King Canute found that he couldn’t order the tides to obey his will; that change was a part of the pattern of life.

It is the same with Brexit:  the tide has turned and opinions have changed.  It is time to raise that mystical old sword Excalibur and ask the people of these islands what they think of the almighty mess our leaders have made following the nation’s so-called Big Decision.

How? By asking them to vote again on the changed circumstances as they are now presented:



  1. Oh come on, Mr Giles. How many more times do the Brits have to vote? Nothing has changed from last time. The European Union is STILL a hopeless mess dedicated to keeping its bureaucrats and favoured nations rich and powerful, while impoverishing others. Britain’s politicians are STILL a hopeless bunch of idiots who mostly should be in jail for incompetence at everything except fiddling their exes and lying.
    Your idea just perpetuates the old Euro cry — “They voted the wrong way! Makes them vote again! Until they get it right!”
    The next months should see Britain Leave — either with a “bad” deal which keeps us tied to the worst of the EU’s rulebook, or with “no deal” which involves a year or two of chaos until things are sorted out by real people.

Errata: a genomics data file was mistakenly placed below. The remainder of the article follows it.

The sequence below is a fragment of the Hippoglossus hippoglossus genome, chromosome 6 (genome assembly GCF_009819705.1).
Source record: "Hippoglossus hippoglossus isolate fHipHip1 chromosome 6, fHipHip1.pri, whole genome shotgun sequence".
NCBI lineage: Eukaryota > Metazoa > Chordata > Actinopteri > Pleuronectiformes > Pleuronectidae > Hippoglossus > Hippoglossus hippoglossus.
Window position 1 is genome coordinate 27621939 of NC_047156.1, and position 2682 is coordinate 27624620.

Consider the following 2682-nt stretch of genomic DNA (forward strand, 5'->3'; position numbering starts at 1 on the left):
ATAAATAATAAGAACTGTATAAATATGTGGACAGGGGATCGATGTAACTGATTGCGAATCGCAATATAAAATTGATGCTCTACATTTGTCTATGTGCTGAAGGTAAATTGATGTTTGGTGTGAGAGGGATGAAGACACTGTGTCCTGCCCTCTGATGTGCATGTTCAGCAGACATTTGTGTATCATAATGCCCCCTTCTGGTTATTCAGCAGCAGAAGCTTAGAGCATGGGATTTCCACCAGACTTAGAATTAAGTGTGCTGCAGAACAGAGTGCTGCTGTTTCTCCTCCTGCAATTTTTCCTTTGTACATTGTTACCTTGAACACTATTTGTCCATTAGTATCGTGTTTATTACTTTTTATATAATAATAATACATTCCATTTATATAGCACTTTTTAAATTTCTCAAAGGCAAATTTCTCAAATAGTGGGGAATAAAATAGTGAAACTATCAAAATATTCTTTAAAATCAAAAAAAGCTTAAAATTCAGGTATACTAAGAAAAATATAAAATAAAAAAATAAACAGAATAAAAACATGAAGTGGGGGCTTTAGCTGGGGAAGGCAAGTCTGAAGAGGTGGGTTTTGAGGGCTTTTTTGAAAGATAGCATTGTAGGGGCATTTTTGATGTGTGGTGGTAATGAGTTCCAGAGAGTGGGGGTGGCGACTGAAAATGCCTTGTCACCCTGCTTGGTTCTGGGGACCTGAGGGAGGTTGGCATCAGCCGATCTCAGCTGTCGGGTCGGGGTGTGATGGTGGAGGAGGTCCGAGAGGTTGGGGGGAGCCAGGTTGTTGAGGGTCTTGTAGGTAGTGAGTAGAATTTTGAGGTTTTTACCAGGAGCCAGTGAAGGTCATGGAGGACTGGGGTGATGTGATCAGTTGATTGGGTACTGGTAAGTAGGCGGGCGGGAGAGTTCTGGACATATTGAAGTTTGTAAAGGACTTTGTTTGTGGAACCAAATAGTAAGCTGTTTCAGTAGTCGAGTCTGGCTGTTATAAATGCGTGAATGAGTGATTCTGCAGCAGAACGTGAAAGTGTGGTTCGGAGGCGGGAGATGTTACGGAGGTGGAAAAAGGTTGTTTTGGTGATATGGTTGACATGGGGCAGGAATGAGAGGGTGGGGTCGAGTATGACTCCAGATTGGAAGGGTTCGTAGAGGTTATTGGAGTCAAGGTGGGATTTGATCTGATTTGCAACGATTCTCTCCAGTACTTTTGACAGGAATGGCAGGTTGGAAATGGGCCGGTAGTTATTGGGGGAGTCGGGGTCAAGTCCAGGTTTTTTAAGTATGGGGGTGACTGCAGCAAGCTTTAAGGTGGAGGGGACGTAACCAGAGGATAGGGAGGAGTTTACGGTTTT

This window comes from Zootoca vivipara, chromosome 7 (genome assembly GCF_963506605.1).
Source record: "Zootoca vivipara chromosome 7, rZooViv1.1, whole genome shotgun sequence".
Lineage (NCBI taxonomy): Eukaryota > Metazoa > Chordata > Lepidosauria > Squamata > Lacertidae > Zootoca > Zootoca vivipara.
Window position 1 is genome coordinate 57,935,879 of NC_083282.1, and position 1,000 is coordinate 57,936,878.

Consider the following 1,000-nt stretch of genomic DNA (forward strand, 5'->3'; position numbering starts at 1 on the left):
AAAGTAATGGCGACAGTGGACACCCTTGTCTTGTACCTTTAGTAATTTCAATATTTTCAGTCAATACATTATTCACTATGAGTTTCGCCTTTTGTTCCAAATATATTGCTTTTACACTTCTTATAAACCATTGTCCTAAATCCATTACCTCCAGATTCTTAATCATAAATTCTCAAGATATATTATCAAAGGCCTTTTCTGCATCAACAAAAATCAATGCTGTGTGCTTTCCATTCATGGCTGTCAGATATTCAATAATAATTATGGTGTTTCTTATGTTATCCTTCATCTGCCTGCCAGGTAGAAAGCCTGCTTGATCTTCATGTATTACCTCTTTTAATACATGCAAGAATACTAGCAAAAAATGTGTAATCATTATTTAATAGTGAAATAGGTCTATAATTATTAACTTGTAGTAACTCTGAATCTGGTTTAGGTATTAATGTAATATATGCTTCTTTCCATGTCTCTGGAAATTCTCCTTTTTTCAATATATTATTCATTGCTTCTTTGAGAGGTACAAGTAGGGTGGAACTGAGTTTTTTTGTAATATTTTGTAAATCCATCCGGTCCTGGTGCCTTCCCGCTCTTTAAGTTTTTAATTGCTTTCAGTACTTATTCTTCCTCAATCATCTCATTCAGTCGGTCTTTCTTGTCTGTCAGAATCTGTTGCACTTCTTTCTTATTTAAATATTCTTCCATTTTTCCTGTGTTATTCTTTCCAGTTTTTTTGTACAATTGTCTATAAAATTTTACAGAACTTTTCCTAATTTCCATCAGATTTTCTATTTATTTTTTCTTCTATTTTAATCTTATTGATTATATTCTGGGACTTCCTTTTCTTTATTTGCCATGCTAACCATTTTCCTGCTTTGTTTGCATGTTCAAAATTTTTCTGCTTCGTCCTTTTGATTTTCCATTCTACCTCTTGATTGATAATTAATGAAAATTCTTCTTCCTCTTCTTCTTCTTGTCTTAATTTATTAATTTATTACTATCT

These will appear at the next election when the old Tories and old Labour and their accidental leaders will be swept aside. The UK can get back to being a sensible country, while watching from the sidelines as the old EU disintegrates

  2. Hello Roger
    Obviously I read your comments and I’m searching for any logic that you have displayed but all I see is the annihilation of existing political figures and institutions, a significant event change that will then be followed by a new generation of politicians, who will miracurously become competent in a new and diminished environment.
    Come on Roger, to coin your phrase, a change in policy does not produce a new and vibrant political class. We need instead a new and vibrant political system that will seek a plan that searches for and defines a new era of peace, cooperation and compassion and has the courage to move away from self-interest and protectionism. I look forward to talking with you about how this might be achieved but whilst our current crop of politicians are abysmal, objectives that depart from self-interest would surely be a good starting point for a new crop of thoughtful politicians?